Oxygen Takes Manhattan—Modestly


New York-Geraldine Laybourne's Oxygen is finally getting a toehold in Manhattan now that RCN Corp. has agreed to roll out the fledgling women's network here.

RCN, which is already offering Oxygen in the New York City borough of Queens, will launch the network in Manhattan effective Aug. 1. It will initially be carried to 35,000 RCN subscribers, with an additional 35,000 added as the overbuilder converts those homes from microwave signals to fiber.

Although that's not a lot of households, it finally gives Oxygen entrée to the core of America's media and financial capital.

"We so excited to be in Manhattan," Oxygen senior vice president of affiliate sales Mary Murano said. "It's obviously the largest media market in the country, and it is very important for that particular reason."

When Oxygen debuted in February, officials said it had a deal with RCN for "limited distribution in New York City," apparently referring to Queens.

RCN is already offering Oxygen in Philadelphia and San Francisco, in addition to Queens, Murano said. And the overbuilder plans to launch the network in Los Angeles, she added.

Computer billionaire Paul Allen is an investor in both RCN and Oxygen, with his Vulcan Ventures Inc. pumping $1.65 billion into RCN and $100 million into Oxygen last year. So far, Oxygen has raised $300 million of the $450 million founder and CEO Laybourne is seeking for the business.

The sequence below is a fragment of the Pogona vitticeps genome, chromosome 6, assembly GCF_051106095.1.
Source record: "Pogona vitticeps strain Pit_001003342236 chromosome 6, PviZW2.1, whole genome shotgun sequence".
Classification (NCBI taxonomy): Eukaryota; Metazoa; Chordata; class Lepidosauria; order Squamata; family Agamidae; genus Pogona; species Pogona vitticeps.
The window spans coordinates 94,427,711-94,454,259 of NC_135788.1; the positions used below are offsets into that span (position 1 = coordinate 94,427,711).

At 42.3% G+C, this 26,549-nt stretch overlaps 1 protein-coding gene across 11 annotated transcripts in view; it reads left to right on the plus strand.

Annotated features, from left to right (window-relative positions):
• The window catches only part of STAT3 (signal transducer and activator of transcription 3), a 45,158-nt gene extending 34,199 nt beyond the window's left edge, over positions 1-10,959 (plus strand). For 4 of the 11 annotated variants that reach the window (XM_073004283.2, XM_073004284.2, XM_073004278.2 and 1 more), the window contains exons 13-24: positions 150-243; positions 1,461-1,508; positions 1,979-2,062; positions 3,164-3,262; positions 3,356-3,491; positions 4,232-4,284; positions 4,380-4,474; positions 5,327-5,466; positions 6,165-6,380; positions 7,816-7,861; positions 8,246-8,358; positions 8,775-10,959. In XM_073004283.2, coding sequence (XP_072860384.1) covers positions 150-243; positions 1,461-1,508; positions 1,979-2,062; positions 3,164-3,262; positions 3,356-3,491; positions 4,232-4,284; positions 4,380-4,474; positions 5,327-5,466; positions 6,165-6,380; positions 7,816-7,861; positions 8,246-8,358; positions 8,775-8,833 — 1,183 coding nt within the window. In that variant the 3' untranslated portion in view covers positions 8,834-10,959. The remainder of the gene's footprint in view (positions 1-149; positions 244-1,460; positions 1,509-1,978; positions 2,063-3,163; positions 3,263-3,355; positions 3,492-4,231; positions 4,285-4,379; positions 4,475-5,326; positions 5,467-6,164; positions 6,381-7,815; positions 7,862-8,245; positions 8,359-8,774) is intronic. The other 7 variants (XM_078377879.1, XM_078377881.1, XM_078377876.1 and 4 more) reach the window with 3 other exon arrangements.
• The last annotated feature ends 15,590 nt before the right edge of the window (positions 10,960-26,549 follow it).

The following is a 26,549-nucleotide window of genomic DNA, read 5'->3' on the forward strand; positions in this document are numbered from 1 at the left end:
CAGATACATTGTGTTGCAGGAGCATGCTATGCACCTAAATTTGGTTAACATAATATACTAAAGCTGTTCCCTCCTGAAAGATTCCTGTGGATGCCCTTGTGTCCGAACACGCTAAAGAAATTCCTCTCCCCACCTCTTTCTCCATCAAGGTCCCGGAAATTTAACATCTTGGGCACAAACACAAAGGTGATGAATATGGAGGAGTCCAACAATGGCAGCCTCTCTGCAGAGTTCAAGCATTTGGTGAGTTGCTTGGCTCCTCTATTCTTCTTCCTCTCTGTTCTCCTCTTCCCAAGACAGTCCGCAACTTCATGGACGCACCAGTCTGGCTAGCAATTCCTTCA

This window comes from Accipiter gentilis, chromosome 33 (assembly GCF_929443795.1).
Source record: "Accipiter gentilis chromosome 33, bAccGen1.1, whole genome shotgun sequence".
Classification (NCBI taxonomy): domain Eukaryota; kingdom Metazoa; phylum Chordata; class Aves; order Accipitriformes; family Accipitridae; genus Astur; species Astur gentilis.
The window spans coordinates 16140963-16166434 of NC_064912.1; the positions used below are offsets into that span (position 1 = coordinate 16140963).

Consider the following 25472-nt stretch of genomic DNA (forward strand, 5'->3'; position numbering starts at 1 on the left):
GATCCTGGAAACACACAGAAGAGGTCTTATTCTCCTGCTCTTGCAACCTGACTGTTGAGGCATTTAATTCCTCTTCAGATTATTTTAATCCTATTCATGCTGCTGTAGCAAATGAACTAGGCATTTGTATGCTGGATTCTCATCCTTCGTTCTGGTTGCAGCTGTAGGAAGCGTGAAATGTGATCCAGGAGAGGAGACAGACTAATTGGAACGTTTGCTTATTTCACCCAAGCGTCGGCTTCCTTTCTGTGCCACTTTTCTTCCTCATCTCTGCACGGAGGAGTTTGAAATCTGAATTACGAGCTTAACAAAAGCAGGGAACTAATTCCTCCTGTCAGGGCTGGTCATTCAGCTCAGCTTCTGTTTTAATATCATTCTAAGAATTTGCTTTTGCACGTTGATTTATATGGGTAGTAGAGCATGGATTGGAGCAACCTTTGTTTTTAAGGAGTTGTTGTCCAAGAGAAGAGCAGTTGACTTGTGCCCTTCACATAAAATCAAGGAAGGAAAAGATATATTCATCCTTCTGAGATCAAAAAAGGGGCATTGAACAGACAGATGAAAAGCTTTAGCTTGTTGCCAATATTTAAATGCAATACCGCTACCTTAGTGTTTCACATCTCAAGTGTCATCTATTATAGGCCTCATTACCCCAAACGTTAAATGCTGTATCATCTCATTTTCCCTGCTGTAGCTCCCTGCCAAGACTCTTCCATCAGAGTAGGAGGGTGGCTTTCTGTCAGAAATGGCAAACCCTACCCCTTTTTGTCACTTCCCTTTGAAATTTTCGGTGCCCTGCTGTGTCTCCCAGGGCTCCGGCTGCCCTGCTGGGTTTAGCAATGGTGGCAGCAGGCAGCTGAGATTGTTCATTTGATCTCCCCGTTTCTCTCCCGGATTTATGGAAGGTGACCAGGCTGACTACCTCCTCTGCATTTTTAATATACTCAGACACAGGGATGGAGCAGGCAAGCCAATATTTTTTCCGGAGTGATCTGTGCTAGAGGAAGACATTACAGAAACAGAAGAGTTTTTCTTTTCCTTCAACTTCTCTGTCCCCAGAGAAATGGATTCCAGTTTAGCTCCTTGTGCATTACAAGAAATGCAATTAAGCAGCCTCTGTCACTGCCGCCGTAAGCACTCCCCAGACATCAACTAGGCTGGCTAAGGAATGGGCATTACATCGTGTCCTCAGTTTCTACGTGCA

An RCN spokeswoman said its Queens system was new and, therefore, it had channel space available to accommodate Oxygen earlier this year. In contrast, channel space only recently opened up on RCN's Manhattan channel lineup, leaving a slot for Oxygen.

RCN will use Oxygen to replace Knowledge TV, which went black several months ago, on channel 62.

"Our understanding with Oxygen is that we will eventually offer it across all of the RCN channel lineups," the RCN spokeswoman said. "We think it's a smart service. It's very cutting-edge. And it fits in well with the urban markets we operate in."

In addition to RCN, Allen's Charter Communications Inc. cable systems are also launching Oxygen. Most recently, the MSO rolled out the network to 100,000 subscribers in Glendale-Burbank, Calif., and on its system in Madison, Wis.

And Cox Communications Inc. just added Oxygen in its Phoenix system.

The women's network is still talking with Time Warner Cable, the dominant cable operator in Manhattan, about obtaining carriage, according to Murano. Oxygen also does not yet have a distribution deal with the other big cable operator in New York City, Cablevision Systems Corp.

Oxgyen now has more than 10 million subscribers, with total commitments for 30 million by the end of 2002.

The network's launch has had its bumps. In June, it put two shows on hiatus and shut down two of its Web sites. But the programming service now has some other irons in the fire.

Oxygen, which posted almost $20 million in the ad-sales upfront, will soon debut a new multimillion-dollar Web site, Shop O2, which will offer "shopping solutions" for consumers. The site will be tied in with one of Oxygen's existing TV shows.

In addition, the network is now in its pilot season, aiming to green-light a few ideas for primetime pilots soon.